Curve pay respects to late batboy Forney
Everybody knew Bo.
Forney, that is.
The Curve honored their former batboy, who passed away on Feb. 4 at the age of 21, with “BOpening night” at Peoples Natural Gas Field Thursday.
“He just talked about the Curve as ‘the guys’ and his friends,” Robert “Bo” Forney’s mother, Nancy Forney said. “He was referring to everybody. Employees, the staff, the players, they were all his family.”
Those friends organized an auction of autographed Pirates memorabilia and Bo Forney T-shirts and patches to benefit the American Heart Association during the Curve’s home opener against Harrisburg Thursday.
The event raised $3,734, which will be donated in Forney’s name.
“We were talking about doing something in his honor as a staff a few days after he passed,” Curve general manager Rob Egan said. “When we found out his family was working on a charitable donation for the American Heart Association, because he passed with a heart problem, we knew we had the Pirates exhibition game coming up and we could get some signed jerseys. So we put together this auction in his honor.”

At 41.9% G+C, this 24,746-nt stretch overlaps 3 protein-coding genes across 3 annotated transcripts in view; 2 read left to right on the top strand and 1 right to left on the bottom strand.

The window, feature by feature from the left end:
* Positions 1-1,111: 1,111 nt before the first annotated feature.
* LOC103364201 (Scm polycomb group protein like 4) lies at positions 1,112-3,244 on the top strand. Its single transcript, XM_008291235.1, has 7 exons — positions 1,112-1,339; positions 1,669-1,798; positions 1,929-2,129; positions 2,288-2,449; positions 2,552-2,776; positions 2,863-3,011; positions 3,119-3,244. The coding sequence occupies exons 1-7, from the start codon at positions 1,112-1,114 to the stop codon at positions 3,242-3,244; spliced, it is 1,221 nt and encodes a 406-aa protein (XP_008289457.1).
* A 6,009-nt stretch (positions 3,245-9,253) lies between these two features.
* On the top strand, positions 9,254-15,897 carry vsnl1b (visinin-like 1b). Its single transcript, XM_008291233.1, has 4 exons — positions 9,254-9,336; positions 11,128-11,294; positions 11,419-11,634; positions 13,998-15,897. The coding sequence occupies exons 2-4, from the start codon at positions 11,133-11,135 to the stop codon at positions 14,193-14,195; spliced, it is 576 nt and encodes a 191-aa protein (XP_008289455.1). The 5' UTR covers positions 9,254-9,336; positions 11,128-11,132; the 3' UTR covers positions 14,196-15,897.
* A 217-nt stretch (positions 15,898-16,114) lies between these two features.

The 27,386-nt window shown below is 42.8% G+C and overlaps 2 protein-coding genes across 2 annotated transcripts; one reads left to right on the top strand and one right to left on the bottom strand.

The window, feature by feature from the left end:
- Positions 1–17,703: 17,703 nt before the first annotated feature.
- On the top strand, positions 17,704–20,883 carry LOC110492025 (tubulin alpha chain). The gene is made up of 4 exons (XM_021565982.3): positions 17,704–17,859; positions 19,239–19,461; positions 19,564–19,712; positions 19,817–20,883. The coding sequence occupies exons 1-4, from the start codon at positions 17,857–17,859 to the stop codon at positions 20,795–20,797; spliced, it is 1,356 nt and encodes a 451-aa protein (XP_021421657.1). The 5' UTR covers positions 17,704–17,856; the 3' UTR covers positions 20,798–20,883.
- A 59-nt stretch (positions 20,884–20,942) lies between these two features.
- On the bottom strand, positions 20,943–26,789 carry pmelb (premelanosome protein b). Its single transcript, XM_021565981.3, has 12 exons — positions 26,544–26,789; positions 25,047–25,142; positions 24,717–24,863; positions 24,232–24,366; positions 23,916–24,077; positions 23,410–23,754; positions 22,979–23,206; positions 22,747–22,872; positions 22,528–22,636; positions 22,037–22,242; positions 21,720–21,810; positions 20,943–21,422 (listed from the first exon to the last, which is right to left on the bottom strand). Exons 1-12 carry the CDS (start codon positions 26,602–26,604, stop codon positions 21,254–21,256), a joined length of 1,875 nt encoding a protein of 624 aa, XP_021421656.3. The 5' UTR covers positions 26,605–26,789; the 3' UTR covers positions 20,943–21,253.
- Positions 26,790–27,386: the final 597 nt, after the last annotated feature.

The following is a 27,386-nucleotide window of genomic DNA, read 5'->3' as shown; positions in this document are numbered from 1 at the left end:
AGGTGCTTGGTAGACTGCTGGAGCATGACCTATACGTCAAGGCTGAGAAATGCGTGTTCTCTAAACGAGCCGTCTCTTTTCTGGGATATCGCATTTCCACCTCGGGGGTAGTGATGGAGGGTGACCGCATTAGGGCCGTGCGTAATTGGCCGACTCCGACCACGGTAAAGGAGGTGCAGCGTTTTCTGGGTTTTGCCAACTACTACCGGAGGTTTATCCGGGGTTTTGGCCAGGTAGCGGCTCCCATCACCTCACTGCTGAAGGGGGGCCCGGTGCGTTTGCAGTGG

Forney was a batboy with the Curve for five years.
“It meant the world to him,” Bo’s father, Ron Forney said. “It wasn’t work. It was pleasure. He really enjoyed it.
“He had one of those very unique personalities that he just had a natural ability to develop friendships. He could lighten up a room just by walking in.”
Baseball was a large part of Bo Forney’s life. In 2008, the same year Forney began working with the Curve, he played for ReMax Realty’s George B. Kelley Federation championship team.
Forney’s mother was touched by Thursday’s event.
“This puts Altoona on the map of my heart,” Nancy Forney said. “I know the community really pulls together to show how much it cares for its people.”
Egan remembered Forney as a charitable person who would have appreciated the fundraiser.
“We’re just so thrilled that Bo had such an impact on so many people,” Egan said. “You can see it with all the people out here bidding on his items and the people selling T-shirts in his honor to donate back to the charity in his honor.”
A video tribute to Forney was shown on the scoreboard during the game, and Ron Forney threw out the ceremonial first pitch.
“He was a member of the team, and I think that’s the best thing you can say about someone who works at the ballpark,” Egan said. “Players, coaches, they all felt like he was a part of the team. He had a great personality and was always positive. He had fun with the players. Anything they gave him, he gave right back. We miss him a ton.”